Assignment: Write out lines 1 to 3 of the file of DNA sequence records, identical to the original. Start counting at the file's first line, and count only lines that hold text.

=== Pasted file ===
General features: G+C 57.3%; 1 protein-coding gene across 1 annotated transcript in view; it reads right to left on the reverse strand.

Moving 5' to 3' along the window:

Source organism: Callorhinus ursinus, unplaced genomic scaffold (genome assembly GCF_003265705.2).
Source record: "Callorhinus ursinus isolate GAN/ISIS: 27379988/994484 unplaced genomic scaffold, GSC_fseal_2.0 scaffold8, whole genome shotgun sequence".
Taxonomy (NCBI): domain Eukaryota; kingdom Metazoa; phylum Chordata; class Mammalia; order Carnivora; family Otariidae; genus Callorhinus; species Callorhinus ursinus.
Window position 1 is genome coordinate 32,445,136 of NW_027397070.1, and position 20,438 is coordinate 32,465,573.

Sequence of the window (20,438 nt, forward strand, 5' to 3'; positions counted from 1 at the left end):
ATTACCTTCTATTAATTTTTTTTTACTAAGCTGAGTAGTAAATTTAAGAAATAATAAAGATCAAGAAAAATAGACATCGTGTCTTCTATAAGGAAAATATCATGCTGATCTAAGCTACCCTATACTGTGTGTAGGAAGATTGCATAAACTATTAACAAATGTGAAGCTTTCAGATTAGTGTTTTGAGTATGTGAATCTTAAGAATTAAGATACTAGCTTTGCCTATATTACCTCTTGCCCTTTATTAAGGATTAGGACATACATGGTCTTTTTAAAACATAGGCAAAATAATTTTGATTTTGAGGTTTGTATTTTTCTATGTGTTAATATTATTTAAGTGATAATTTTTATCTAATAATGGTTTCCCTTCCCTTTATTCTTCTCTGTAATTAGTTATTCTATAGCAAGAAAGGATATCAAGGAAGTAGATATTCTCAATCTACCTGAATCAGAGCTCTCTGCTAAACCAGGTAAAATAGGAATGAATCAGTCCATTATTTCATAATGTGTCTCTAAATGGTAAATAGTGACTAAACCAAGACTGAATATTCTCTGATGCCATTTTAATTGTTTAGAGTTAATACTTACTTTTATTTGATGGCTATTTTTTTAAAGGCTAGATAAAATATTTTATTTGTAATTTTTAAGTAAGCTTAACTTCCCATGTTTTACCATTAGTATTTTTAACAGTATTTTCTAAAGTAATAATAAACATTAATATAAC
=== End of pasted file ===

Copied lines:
General features: G+C 57.3%; 1 protein-coding gene across 1 annotated transcript in view; it reads right to left on the reverse strand.

Moving 5' to 3' along the window:

Source organism: Callorhinus ursinus, unplaced genomic scaffold (genome assembly GCF_003265705.2).